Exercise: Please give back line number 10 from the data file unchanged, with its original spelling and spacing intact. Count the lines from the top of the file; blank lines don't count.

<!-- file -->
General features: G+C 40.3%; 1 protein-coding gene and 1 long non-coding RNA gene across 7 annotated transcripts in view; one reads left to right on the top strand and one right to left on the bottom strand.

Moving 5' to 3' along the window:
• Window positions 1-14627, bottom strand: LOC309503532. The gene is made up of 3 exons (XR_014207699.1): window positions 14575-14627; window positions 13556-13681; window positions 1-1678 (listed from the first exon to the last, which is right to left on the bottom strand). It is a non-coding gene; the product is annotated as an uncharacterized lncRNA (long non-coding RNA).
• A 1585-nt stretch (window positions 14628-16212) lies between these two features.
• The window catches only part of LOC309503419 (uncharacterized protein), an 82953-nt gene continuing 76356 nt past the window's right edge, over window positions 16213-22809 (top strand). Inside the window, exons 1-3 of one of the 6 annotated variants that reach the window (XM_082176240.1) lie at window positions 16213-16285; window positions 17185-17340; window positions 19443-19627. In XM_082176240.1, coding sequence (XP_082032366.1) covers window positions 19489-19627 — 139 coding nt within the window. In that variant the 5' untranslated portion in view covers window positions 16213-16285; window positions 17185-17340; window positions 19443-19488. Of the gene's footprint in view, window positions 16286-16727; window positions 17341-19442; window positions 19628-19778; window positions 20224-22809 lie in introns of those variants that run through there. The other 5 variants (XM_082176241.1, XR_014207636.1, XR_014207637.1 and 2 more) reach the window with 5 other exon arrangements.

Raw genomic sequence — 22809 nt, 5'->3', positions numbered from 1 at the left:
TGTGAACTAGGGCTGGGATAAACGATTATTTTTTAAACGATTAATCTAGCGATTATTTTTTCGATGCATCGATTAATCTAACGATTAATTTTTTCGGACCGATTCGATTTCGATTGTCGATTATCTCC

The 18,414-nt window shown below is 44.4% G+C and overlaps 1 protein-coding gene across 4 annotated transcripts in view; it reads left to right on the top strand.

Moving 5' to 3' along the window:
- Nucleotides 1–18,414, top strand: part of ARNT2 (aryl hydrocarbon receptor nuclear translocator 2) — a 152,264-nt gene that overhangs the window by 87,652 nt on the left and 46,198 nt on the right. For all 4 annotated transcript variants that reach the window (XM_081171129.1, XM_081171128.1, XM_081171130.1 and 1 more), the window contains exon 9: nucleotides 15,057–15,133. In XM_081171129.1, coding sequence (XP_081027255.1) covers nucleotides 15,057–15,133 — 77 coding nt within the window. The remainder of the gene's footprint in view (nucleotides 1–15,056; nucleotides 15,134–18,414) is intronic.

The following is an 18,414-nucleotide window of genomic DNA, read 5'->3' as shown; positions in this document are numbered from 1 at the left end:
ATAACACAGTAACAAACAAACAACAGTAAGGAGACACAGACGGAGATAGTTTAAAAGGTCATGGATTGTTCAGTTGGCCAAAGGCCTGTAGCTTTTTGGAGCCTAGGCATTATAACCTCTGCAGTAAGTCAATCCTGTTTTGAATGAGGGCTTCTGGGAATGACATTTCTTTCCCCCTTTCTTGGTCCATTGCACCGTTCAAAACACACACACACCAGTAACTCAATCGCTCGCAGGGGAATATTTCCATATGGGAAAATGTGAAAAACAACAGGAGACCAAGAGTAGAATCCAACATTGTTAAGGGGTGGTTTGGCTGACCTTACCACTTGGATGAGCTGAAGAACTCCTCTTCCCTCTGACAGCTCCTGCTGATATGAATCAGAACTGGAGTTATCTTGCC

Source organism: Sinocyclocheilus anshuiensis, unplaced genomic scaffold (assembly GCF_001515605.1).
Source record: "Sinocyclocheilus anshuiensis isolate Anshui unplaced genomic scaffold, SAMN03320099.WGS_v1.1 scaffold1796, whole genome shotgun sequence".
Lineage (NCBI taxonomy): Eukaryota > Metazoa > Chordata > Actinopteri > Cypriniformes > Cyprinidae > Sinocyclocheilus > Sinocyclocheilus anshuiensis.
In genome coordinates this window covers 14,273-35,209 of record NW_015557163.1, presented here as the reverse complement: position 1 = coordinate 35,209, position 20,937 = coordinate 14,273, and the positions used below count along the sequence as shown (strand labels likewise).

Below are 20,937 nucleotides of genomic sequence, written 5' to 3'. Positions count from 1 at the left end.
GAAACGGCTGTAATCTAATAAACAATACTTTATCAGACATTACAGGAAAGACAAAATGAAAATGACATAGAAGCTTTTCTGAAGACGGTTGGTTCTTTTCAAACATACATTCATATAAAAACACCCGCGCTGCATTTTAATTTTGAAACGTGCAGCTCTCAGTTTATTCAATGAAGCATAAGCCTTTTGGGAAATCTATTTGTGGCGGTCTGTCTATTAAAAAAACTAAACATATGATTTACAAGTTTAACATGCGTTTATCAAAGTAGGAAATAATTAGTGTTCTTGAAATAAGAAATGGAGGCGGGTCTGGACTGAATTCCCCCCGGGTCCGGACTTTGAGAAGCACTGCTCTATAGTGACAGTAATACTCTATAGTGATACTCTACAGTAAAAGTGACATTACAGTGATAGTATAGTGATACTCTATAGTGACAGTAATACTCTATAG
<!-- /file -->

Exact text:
- Nucleotides 1–18,414, top strand: part of ARNT2 (aryl hydrocarbon receptor nuclear translocator 2) — a 152,264-nt gene that overhangs the window by 87,652 nt on the left and 46,198 nt on the right. For all 4 annotated transcript variants that reach the window (XM_081171129.1, XM_081171128.1, XM_081171130.1 and 1 more), the window contains exon 9: nucleotides 15,057–15,133. In XM_081171129.1, coding sequence (XP_081027255.1) covers nucleotides 15,057–15,133 — 77 coding nt within the window. The remainder of the gene's footprint in view (nucleotides 1–15,056; nucleotides 15,134–18,414) is intronic.